The Religious Freedom Project:
Christians in the Middle East & North Africa

Mission & Purpose

The Middle East & North Africa Religious Freedom Project is an effort to help Christians in the West to learn more about the Christian and Muslimcommunities of the Middle East, North and sub-Saharan Africa, and South Asia.  Our mission is to provide accurate information about the demographics of these communities, to gather accounts of their histories, and to provide accurate descriptions of the religious, legal, and cultural environments in which they live.

We created the MENA Religious Freedom Project in response to the increasing concerns for the safety, security, and economic well-being of these communities.  Churches have been bombed; priests, ministers, and bishops have been murdered; Christian-owned homes and businesses have been attacked; and thousands have fled.

In our view, it is not enough to report on these problems facing these communities. We must engage with them, to introduce their leaders, to understand their problems, and to work in solidarity with them to develop possible solutions.


We began our efforts in Iraqi Kurdistan, a federal region of Iraq the size of Austria, in June 2011 with a fact-finding trip to Iraqi Kurdistan.  In 2011 and 2012, we conducted research in the Kurdistan Region, and sponsored meetings and events in the United States and in the Kurdistan Region that were explicitly designed to create links between the Christian communities of the region and their counterparts in the United States.

The research carried out in Iraqi Kurdistan is based on extensive interviewing and a rigorous GIS-based survey of Christian households throughout the region. , provides strong evidence that the Kurdistan Regional Government (KRG) is making important efforts, and considerable progress, in establishing and supporting religious freedom for all of its residents, including non-Muslims.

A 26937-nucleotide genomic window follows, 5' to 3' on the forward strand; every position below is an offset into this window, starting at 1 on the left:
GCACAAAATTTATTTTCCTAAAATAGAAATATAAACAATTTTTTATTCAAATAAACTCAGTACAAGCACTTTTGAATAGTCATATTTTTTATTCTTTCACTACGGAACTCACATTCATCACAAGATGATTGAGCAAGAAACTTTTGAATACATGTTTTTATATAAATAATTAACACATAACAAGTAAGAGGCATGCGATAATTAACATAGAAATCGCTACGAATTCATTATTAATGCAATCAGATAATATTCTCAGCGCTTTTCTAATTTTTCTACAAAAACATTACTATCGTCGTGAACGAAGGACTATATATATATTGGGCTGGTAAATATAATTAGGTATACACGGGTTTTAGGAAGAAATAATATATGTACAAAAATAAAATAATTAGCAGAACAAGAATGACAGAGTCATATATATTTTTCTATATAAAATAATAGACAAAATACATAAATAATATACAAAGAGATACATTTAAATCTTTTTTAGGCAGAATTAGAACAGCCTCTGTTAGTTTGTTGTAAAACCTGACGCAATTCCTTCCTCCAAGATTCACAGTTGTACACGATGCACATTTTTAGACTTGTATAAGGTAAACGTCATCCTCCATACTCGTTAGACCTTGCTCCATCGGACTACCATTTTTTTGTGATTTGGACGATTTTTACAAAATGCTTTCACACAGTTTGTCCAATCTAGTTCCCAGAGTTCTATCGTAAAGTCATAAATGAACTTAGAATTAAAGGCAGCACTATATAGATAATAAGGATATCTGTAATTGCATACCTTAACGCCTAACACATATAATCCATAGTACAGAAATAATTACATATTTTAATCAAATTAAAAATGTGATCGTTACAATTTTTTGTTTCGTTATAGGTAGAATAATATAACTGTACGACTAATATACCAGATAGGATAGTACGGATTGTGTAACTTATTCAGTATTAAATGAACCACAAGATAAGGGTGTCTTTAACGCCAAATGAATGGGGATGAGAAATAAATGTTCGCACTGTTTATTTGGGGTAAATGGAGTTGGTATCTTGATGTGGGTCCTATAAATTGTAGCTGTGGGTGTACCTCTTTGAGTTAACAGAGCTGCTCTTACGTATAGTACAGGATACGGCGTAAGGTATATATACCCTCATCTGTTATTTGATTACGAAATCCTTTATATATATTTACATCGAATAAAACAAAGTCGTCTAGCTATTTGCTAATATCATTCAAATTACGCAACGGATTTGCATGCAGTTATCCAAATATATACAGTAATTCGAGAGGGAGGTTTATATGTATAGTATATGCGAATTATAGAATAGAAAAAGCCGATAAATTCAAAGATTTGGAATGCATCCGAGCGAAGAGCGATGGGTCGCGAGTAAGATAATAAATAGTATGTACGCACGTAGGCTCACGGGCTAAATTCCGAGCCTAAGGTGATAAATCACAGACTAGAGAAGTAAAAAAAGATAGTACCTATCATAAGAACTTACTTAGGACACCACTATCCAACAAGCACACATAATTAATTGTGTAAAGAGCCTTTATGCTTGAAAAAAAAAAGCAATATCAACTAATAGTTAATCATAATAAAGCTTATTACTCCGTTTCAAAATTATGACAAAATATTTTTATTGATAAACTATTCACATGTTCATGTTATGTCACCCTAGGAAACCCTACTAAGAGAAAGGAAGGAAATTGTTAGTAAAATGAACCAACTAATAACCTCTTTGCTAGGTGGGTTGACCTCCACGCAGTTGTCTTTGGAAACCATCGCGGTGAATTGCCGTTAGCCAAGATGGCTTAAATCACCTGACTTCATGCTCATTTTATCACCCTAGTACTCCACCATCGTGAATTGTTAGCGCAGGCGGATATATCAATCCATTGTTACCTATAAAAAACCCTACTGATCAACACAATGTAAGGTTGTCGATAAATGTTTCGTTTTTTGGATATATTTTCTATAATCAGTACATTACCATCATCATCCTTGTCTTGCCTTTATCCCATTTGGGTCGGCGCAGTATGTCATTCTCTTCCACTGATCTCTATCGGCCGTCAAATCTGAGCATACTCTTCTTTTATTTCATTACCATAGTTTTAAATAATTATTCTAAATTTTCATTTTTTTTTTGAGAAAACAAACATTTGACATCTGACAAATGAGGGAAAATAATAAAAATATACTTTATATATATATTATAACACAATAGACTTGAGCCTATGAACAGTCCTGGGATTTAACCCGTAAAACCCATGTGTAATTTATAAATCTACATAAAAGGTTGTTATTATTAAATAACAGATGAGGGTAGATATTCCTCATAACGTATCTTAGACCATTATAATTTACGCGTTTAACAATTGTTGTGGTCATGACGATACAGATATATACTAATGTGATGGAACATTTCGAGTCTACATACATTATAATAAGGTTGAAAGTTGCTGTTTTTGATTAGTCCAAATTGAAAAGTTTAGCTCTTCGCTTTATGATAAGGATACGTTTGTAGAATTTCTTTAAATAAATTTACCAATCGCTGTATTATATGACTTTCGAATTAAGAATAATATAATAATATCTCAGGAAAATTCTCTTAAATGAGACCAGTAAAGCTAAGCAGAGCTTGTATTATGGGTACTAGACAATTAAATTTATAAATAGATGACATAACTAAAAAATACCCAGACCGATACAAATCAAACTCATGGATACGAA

Regional Focus

We chose the Kurdistan Region of Iraq (KRI) as the focus of our initial efforts because it has become a “safe haven” for beleaguered Christians who are fleeing the violence and oppression in the other governorates of Iraq and the carnage of the Syrian civil war.  This is no accident.  The KRI has long been a place where religious communities can live and work, side-by-side, as neighbors.

Like those living in other regions in Iraq, the people of the KRI suffered terribly at the hands of Saddam Hussein.  All of the KRI’s communities, Christian, Muslim, Yazidi, Kurd, Turcoman and others were victims.  They are now building a new society on the ashes of hundreds of villages destroyed by war and violence.



  • Prof. Robert A. Destro
    Professor of Law & Co-Director
    Interdisciplinary Program in Law & Religion
    Columbus School of Law
    The Catholic University of America
    as well as Co-Director MENA-RF Project
  • Prof. Carole A. O'Leary
    Visiting Adjunct Professor
    Near East South Asia Center (NESA)
    National Defense University (NDU)
    Washington, DC 20319
    as well as Co-Director MENA-RF Project
  • Prof. Marshall Breger
    Columbus School of Law
    The Catholic University of America
  • James M. Quirk, Ph.D.
    The Catholic University of America
    Department of Politics
  • Richard C. Michael
    Michael Moran Associates,
    Chevy Chase, MD
  • Wijnand D. Langeraar
    Michael Moran Associates,
    Bali, Indonesia


View our project findings on an interactive Google Map



Project downloads: Detailed Maps, reports and booklets



Presentations from The Catholic University of America



A collection of photographs taken during fieldwork